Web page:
The New York Times has pretty much declared the battle for the nomination over. It analyzes the numbers and concludes that, barring some shocking turn of events, Obama will be nominated.
So why not just pull the plug on this thing after the next round of primaries. After all, if Clinton is going to turn this around, she has to do it in Pennsylvania, Oregon, North Carolina etc. If by some miracle, she actually pulls ahead in elected delegates and the popular vote, keep the battle going. If not (and the Times' makes clear that ain't going to happen) the super delegates should simply declare their choice and the nomination can be decided.
Rosenberg makes some points that I definitely dispute, such as the argument that a long nomination will hand the election to McCain. I think the primary advantage of Clinton staying in for the time being is that McCain is getting very little coverage. But for that Democratic lime-light strategy to work, Clinton is going to need to change tactics in the next few weeks - and already shows some signs of doing so. She seems to realize that the kitchen-sink approach was a big mistake, and hopefully she won't reprise that for Pennsylvania. She needs to start giving some subtle props to Obama, such as she did regarding his speech. In other words, she should stay in for now but subtly change her campaign from a Clinton campaign to a Democratic campaign.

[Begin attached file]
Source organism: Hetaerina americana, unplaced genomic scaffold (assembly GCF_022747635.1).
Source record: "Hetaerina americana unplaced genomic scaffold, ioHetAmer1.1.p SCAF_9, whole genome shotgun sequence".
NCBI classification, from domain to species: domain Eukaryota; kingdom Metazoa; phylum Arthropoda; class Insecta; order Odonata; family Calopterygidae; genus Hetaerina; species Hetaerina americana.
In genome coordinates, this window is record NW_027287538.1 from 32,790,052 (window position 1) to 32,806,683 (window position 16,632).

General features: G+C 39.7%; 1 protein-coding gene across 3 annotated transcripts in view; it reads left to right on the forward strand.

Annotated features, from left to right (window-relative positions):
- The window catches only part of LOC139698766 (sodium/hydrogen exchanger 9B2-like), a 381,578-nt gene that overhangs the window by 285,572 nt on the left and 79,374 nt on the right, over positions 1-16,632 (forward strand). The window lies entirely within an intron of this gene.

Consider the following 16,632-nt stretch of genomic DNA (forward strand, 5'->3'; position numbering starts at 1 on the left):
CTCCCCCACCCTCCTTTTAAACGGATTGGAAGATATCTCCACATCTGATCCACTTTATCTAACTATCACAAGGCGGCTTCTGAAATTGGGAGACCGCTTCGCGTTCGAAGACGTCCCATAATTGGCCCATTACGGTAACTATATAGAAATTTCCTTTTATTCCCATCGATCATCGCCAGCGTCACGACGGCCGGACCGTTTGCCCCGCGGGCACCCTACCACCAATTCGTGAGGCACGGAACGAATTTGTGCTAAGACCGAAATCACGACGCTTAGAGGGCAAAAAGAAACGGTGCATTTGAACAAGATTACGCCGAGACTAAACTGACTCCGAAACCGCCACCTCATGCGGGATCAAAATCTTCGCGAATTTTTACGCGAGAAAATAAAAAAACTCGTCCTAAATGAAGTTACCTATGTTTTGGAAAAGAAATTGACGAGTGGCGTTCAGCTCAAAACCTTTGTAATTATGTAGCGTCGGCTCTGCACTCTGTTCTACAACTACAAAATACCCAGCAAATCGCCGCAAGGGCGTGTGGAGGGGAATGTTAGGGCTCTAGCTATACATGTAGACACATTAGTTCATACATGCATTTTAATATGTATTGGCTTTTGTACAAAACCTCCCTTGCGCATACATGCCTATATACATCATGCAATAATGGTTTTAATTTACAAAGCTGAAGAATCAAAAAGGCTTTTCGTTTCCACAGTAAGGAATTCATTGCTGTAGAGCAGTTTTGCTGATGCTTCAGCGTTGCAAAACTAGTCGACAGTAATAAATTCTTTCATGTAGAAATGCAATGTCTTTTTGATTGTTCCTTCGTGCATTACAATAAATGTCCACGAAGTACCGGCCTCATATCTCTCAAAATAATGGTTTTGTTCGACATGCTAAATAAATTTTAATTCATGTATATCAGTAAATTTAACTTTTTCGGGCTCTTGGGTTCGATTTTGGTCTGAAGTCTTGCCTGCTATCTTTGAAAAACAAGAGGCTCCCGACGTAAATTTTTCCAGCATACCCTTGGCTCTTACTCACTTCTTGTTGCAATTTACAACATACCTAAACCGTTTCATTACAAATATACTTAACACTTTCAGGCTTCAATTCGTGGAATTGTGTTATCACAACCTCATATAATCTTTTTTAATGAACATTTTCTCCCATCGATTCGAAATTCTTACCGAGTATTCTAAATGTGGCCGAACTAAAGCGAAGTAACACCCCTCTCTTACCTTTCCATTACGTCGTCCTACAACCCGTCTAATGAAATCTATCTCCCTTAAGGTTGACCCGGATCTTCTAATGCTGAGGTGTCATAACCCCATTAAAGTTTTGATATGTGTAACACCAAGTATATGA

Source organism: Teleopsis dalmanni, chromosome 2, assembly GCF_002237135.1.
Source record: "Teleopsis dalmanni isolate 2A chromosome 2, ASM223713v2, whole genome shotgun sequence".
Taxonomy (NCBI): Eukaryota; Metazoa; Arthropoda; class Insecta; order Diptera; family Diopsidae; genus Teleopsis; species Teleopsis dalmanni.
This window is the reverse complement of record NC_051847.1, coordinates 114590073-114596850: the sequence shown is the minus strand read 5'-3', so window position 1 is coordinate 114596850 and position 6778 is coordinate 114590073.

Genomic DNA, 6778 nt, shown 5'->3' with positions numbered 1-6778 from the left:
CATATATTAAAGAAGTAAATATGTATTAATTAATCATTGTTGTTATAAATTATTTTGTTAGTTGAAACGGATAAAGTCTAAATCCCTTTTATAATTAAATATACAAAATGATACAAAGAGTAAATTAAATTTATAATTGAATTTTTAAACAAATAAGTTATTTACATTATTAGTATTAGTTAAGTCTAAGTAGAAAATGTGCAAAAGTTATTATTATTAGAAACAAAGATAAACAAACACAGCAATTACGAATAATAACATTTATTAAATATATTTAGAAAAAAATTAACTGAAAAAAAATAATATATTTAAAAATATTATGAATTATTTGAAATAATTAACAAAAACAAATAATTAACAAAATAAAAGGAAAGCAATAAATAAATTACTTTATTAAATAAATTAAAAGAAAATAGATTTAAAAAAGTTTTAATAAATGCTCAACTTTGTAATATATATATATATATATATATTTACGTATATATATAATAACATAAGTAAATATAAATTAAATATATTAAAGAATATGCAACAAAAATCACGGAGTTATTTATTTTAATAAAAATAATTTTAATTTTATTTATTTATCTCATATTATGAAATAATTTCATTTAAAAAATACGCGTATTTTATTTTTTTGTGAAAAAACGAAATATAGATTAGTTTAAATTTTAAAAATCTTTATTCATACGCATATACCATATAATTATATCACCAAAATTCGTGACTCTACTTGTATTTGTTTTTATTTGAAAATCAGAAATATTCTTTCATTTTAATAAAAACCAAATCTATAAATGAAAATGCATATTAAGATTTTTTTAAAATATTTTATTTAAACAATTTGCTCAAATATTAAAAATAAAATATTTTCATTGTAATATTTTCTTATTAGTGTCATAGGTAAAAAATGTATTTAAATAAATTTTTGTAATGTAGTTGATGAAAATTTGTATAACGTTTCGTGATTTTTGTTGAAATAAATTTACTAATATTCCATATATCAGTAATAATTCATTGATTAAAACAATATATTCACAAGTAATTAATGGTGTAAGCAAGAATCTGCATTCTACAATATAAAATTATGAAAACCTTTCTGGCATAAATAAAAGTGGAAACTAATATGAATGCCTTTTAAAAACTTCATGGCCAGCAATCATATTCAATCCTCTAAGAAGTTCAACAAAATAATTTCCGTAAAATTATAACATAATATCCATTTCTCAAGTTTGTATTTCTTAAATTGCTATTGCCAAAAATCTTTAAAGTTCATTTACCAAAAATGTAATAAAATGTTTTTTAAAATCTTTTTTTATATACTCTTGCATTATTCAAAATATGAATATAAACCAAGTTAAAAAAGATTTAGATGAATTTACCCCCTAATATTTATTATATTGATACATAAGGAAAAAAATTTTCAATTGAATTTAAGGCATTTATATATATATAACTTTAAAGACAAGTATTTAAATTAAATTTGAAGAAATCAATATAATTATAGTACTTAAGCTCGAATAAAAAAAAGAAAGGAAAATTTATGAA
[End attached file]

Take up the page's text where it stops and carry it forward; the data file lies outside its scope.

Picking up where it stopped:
The thing is, it's difficult to tell whether her campaign folks really understand that it's over. Judging from Mark Penn's quotes in the NYT article, they think that they're in a perfect position to clinch the nomination. And that's a scary type of delusion.